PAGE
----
The knife was described bv Harris as a long, curved-bladed weapon with a stvle similar to brass knuckles with metal spikes sticking out the front. Harris said the knife could be used to punch, slice or to stab with. He said investigators believe it was used bv the burglars to pry open an air conditioning unit in a w indow so the burglars could gam entrance into the building. Pohce believe the tip of the blade ot the kiiife was bent and was used to prv on the air conditioning unit.
The burglars entered the business through the hole in the w indow that the air conditioner had sit in. Harris said the vv indow is at least fiv e feet off the ground.
Police would not sav how much money is missing although they did indicate several hundred dollars m cash was stolen.
C ourtesy photo
The knife found by police is known as a Cobra.
Residential garbage rates going up by a buck
By Karen Middleton
The Athens City Council is considering a proposal to increase residential garbage rates by $! per month for the next three years to try to offset a more than $200,()00-per-year deficit in the Sanitation Department.
Sanitation Manager Earl Glaze and Public Works Director James Rich asked the City Council to increase rates by $ 1 per month for three years on top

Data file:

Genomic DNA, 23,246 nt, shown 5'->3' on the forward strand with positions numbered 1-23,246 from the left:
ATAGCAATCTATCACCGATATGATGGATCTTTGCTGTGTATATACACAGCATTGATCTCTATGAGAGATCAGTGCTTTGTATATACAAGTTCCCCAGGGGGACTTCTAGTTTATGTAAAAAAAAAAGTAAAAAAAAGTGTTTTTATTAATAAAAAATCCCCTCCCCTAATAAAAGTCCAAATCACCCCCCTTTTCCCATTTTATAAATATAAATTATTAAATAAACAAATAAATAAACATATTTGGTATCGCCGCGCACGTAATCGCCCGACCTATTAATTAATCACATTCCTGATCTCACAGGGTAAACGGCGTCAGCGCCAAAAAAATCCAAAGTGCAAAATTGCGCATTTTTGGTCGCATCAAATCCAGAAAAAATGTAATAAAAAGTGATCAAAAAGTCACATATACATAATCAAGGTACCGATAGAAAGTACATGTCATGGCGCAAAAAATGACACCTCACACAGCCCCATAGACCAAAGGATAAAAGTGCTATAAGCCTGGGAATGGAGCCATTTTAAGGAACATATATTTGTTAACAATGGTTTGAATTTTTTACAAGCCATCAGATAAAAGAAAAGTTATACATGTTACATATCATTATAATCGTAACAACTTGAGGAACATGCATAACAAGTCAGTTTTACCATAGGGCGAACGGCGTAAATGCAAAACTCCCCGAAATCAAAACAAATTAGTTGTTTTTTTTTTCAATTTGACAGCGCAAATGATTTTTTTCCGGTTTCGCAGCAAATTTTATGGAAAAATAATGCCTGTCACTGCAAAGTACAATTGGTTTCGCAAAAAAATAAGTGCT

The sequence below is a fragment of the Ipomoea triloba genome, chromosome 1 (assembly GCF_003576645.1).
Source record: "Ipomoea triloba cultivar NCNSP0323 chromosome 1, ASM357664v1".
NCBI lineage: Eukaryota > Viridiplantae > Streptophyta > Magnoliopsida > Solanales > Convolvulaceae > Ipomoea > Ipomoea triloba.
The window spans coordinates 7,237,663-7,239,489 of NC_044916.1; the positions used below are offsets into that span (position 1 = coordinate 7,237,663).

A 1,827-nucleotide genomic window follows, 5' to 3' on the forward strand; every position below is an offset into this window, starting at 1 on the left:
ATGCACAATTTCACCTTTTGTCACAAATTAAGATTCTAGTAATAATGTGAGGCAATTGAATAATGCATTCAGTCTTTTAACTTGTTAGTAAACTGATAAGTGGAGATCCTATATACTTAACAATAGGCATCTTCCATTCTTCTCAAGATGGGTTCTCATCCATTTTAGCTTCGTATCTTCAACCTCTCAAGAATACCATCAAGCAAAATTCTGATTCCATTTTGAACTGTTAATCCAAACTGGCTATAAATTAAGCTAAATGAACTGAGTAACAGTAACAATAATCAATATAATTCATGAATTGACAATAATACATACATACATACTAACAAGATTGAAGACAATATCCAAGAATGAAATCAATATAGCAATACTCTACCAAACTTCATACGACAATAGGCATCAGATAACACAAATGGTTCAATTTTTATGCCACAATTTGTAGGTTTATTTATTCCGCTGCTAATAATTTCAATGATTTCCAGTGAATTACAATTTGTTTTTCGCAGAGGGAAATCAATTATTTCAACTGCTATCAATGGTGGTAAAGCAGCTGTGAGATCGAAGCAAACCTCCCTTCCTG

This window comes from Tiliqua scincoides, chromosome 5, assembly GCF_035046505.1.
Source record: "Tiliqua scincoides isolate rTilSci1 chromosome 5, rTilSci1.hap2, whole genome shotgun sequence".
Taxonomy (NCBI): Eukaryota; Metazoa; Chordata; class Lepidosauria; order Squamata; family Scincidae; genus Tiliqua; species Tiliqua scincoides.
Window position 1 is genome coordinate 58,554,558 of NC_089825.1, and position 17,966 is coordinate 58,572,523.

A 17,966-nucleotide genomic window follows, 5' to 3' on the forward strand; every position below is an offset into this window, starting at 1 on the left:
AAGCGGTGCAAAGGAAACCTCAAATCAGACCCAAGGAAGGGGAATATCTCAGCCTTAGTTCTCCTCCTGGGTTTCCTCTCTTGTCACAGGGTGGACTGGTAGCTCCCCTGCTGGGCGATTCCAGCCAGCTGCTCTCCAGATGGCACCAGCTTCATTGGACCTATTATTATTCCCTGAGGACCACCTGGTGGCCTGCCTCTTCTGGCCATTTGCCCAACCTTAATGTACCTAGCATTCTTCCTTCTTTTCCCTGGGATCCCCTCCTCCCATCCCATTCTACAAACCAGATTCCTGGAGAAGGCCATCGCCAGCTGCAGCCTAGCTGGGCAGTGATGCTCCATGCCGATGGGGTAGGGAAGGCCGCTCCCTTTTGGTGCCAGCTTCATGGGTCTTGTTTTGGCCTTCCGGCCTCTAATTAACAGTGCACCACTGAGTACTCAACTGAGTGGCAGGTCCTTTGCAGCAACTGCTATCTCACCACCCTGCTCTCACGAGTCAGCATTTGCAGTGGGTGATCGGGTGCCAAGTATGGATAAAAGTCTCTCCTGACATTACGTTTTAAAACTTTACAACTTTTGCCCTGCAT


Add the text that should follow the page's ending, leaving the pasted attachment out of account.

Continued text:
of the built-in annual 3-percent inflation increase.
Mayor Dan Williams said that the city currently subsidizes each of its 7,000 household garbage customers at nearly $7 per month to receive garbage, trash and recycling pickup. Wdlliams said the eventual goal is to have the Sanitation Department run as an unsubsidized department, but first decrease the annual $208,151operational deficit.
“We just have to find a way to catch
up,” said Williams.
Glaze and Rich gave the city several different scenarios for closing the deficit and getting the department to be self supporting, such as the Electric or Water and Wastewater departments.
If the council takes no action, residential rates will automatically increase based only on the inflationary 3 percent, meaning current monthly rates ot $11.14 will go to $11.47 in October. Should rates remain level, m 2015, res
idents would be paying $14.97 per month and the Sanitation Department would be operating at a $450,945 deficit.
One option proposed by Glaze and Rich would tack on the SI per month for three years and increase the annual inflationary increase at 5 percent. Under that proposal, residents would be paying $22.58 per month and the
See Garbage, Page ЗА